Create a killer course experience: With your course validated and in the works, you need to figure out how people will take it. Most course creators choose to host their courses from their own websites. This way, they get all the value of bringing customers back to their site on a regular basis. I host my own courses from a subdomain on my own site so I can easily add more. The course experience is incredibly important as well. And after trying most of the solutions, I highly recommend Teachable—an online platform designed specifically for courses.
There's a proverbial gold rush happening today, of people trying to launch chatbots for their businesses to help automate some of their sales and marketing efforts that are needed to properly grow and scale in today's market. However, similar to California's Gold Rush, those that will likely get rich are the ones that sell the picks and shovels. For that reason, why not launch your own chatbot business? Sure, there's some effort involved here, but this is definitely worth the steep learning curve.
It can take time to build up your personal freelance business. Yet, there is more demand than ever for freelancers. So, if you want to kick start making money online through freelancing you can join one of the top freelance networks, such as Flexjobs, SolidGigs, Contena, Upwork, Fiverr, or PeoplePerHour. Sign up, build your profile, upload some samples of your work and start making extra money by doing small freelance jobs.
You can absolutely use websites like eBay and Etsy! Try listing some items and making a professional Facebook page for yourself with a link to your eBay/Etsy pages. Then share the information with friends and family and get them to spread the word to people they know. Also, make sure that you have detailed descriptions and multiple pictures with anything you list online. This will help your listing show up in keyword searches, and you are more likely to sell something if the buyer knows a lot about what they are looking at.
So there they are - fifteen ideas for inexpensive, easy businesses that almost anyone can start. What else do you need to turn one of these ideas into a successful business? The kind of people skills that will allow you to attract and build a regular clientele. But I'm guessing that you have these, or you wouldn't be thinking of starting a business in the first place.
SmartBiz offers the easiest way for businesses to apply and get qualified for an SBA loan up to $350,000. Instead of the typical 90 days usually required to get funding, SmartBiz offers a total funding time that takes up to 30 days. You can qualify for the lowest rates we evaluated, from 7.5% to 11%, and repayment terms as long as 10 years after completing its simple online application.
Español: diseñar un plan de negocios básico, Русский: составить элементарный бизнес—план, Italiano: Scrivere un Business Plan Basilare, Português: Escrever um Plano de Negócios Básico, Deutsch: Einen Businessplan erstellen, Français: rédiger un plan d'affaires, Bahasa Indonesia: Menulis Rencana Bisnis Dasar, العربية: كتابة خطة عمل أساسية, Nederlands: Een eenvoudig bedrijfsplan schrijven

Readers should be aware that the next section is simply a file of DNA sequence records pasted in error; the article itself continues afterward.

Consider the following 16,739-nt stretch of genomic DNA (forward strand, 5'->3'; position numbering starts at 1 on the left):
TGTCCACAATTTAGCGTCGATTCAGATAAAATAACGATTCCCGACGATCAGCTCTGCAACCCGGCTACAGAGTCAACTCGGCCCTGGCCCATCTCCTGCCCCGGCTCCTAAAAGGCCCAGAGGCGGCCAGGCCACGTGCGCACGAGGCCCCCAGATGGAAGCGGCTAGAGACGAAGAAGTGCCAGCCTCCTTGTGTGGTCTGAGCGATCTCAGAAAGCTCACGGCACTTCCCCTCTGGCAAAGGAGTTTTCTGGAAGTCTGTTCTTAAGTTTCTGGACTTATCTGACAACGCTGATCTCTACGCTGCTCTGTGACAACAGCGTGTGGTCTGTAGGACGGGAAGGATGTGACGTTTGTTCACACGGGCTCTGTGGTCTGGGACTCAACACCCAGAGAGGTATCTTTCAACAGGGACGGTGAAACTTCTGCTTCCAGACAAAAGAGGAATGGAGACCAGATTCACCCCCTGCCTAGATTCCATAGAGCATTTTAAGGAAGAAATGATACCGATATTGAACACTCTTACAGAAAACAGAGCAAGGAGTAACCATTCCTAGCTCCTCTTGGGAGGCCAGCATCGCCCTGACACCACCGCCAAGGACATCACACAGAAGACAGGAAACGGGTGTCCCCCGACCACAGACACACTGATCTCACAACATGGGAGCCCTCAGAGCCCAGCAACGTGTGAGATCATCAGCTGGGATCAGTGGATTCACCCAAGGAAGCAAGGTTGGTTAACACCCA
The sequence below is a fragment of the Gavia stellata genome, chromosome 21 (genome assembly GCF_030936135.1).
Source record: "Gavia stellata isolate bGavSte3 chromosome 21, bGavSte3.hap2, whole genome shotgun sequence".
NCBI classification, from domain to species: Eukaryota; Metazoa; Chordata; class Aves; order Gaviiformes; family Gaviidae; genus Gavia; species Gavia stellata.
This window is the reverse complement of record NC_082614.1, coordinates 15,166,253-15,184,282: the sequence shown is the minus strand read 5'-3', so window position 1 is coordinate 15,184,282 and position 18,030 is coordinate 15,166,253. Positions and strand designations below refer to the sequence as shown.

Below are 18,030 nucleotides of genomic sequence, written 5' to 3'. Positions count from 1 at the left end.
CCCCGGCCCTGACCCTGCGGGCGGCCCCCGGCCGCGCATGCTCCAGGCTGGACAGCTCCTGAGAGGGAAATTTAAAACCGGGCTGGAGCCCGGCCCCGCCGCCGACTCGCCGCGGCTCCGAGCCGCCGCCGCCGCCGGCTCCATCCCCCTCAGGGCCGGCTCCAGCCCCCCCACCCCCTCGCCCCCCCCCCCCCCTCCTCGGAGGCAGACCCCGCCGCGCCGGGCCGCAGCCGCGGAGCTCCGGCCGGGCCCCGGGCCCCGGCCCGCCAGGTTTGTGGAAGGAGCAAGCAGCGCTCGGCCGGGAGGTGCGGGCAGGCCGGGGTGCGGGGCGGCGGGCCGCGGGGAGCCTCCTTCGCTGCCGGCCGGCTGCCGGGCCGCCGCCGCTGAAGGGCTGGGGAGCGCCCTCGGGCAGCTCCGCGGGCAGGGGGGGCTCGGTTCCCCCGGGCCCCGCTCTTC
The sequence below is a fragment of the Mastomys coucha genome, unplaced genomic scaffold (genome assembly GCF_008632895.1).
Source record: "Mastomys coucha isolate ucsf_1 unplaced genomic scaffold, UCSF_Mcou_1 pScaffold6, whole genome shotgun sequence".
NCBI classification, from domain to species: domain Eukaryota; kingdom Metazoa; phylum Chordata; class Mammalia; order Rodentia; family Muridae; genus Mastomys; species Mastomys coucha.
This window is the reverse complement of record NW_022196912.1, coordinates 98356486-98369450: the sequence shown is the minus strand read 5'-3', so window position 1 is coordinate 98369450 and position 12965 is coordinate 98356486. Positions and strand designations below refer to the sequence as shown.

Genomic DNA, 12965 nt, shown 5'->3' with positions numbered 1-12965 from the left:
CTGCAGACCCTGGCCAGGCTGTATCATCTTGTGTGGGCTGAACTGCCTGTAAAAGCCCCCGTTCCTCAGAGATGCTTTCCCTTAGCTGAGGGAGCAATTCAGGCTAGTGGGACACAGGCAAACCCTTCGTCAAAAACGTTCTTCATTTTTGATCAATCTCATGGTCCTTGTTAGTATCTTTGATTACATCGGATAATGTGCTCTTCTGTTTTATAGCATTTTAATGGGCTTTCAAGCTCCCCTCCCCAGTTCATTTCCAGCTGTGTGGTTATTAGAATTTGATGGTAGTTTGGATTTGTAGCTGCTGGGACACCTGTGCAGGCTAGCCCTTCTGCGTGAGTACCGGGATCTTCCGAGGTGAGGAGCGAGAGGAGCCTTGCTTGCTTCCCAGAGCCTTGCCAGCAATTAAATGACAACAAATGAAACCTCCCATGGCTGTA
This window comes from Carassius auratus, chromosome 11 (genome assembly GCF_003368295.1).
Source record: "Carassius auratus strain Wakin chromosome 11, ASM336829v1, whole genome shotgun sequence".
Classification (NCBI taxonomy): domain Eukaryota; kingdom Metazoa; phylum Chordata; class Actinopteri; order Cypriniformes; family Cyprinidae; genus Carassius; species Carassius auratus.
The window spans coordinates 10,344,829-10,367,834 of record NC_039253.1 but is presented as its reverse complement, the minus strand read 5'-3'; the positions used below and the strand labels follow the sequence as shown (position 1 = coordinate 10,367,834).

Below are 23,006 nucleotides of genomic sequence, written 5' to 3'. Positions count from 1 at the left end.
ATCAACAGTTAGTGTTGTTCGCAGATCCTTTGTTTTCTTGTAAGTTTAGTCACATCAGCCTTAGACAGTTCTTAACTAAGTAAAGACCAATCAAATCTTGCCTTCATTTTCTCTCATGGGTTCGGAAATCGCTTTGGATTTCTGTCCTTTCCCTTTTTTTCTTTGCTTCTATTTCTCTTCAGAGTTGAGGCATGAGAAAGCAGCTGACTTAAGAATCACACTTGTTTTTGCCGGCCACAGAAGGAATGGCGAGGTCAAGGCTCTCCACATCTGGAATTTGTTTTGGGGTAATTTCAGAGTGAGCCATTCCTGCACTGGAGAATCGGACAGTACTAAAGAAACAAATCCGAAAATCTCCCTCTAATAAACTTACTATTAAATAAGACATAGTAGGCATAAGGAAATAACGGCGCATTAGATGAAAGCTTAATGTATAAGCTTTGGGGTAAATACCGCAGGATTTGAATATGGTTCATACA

Build your audience on a course community: If you’re just getting started building an audience for yourself and want to leverage communities already actively looking for content you can choose to host and sell your online course on a site like Skillshare or Udemy. These are easy, cost-effective ways to build an audience and test your niche to see if there’s demand for it.
You'll also need ecommerce software, fulfillment software, worry about warehousing, customer service and refunds. But that's not all. You'll also need traffic. Think search engine optimization, Facebook ads, and other social media campaigns. It is hard work, especially on your own. You could opt for Amazon's platform, which might be the easier route. But, then again, at the end of the day, this is a serious business, which could produce significant profits. So you're either all in or you're not. 
Dennis Shirshikov is a small business finance writer here at Fit Small Business. Before joining the team, he worked with firms like Cantor Fitzgerald and BGC Partners. He then earned his master’s with a focus in Financial Risk Modeling and spent much of his career working in the startup space as a consultant and as a founder. When not working with small businesses, Dennis also teaches Economics at Queens College.
As someone who's been immersed in a number of online industries for quite some time, I know a thing or two about what it takes to succeed in this arena. However, just like you, I started at ground zero with little knowledge, but a great deal of passion. What I learned along the way were some invaluable lessons from failure that hurt at the time, but helped immensely in the grand scheme of things.
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